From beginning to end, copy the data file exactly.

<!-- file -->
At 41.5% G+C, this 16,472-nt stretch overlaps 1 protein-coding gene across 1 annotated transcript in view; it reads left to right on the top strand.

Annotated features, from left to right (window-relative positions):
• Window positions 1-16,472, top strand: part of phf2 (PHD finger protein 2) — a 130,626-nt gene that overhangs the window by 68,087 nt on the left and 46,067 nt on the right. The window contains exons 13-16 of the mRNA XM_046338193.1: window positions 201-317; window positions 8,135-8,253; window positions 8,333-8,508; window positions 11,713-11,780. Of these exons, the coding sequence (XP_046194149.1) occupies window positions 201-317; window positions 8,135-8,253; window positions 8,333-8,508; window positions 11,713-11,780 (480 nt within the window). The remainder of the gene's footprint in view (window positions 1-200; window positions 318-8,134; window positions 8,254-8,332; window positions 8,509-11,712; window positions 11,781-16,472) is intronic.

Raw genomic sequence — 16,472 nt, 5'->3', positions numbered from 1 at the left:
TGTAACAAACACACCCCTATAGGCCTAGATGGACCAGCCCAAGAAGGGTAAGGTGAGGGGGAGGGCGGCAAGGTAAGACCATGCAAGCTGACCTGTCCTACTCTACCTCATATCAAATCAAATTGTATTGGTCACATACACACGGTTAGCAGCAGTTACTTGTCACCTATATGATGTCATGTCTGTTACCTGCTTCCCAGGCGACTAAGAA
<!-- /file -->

At 41.5% G+C, this 16,472-nt stretch overlaps 1 protein-coding gene across 1 annotated transcript in view; it reads left to right on the top strand.

Annotated features, from left to right (window-relative positions):
• Window positions 1-16,472, top strand: part of phf2 (PHD finger protein 2) — a 130,626-nt gene that overhangs the window by 68,087 nt on the left and 46,067 nt on the right. The window contains exons 13-16 of the mRNA XM_046338193.1: window positions 201-317; window positions 8,135-8,253; window positions 8,333-8,508; window positions 11,713-11,780. Of these exons, the coding sequence (XP_046194149.1) occupies window positions 201-317; window positions 8,135-8,253; window positions 8,333-8,508; window positions 11,713-11,780 (480 nt within the window). The remainder of the gene's footprint in view (window positions 1-200; window positions 318-8,134; window positions 8,254-8,332; window positions 8,509-11,712; window positions 11,781-16,472) is intronic.

Raw genomic sequence — 16,472 nt, 5'->3', positions numbered from 1 at the left:
TGTAACAAACACACCCCTATAGGCCTAGATGGACCAGCCCAAGAAGGGTAAGGTGAGGGGGAGGGCGGCAAGGTAAGACCATGCAAGCTGACCTGTCCTACTCTACCTCATATCAAATCAAATTGTATTGGTCACATACACACGGTTAGCAGCAGTTACTTGTCACCTATATGATGTCATGTCTGTTACCTGCTTCCCAGGCGACTAAGAA